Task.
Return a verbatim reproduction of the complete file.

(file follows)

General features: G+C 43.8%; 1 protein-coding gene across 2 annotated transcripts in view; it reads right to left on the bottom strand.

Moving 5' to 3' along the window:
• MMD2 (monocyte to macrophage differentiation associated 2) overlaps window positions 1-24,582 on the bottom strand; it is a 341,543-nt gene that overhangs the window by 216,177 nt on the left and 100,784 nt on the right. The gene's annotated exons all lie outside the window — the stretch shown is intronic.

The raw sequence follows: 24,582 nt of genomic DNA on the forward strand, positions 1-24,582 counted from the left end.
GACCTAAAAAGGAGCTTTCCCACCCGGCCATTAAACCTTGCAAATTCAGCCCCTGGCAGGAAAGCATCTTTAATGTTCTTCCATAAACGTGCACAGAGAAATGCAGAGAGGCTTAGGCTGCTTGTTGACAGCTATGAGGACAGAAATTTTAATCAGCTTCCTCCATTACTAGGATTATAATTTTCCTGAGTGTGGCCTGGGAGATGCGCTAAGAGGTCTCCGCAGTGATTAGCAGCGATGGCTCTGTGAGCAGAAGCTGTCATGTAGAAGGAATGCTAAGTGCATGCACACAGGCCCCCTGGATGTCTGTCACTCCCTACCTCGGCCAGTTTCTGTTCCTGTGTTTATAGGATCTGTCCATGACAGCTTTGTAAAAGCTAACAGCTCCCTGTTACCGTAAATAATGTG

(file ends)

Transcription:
General features: G+C 43.8%; 1 protein-coding gene across 2 annotated transcripts in view; it reads right to left on the bottom strand.

Moving 5' to 3' along the window:
• MMD2 (monocyte to macrophage differentiation associated 2) overlaps window positions 1-24,582 on the bottom strand; it is a 341,543-nt gene that overhangs the window by 216,177 nt on the left and 100,784 nt on the right. The gene's annotated exons all lie outside the window — the stretch shown is intronic.

The raw sequence follows: 24,582 nt of genomic DNA on the forward strand, positions 1-24,582 counted from the left end.
GACCTAAAAAGGAGCTTTCCCACCCGGCCATTAAACCTTGCAAATTCAGCCCCTGGCAGGAAAGCATCTTTAATGTTCTTCCATAAACGTGCACAGAGAAATGCAGAGAGGCTTAGGCTGCTTGTTGACAGCTATGAGGACAGAAATTTTAATCAGCTTCCTCCATTACTAGGATTATAATTTTCCTGAGTGTGGCCTGGGAGATGCGCTAAGAGGTCTCCGCAGTGATTAGCAGCGATGGCTCTGTGAGCAGAAGCTGTCATGTAGAAGGAATGCTAAGTGCATGCACACAGGCCCCCTGGATGTCTGTCACTCCCTACCTCGGCCAGTTTCTGTTCCTGTGTTTATAGGATCTGTCCATGACAGCTTTGTAAAAGCTAACAGCTCCCTGTTACCGTAAATAATGTG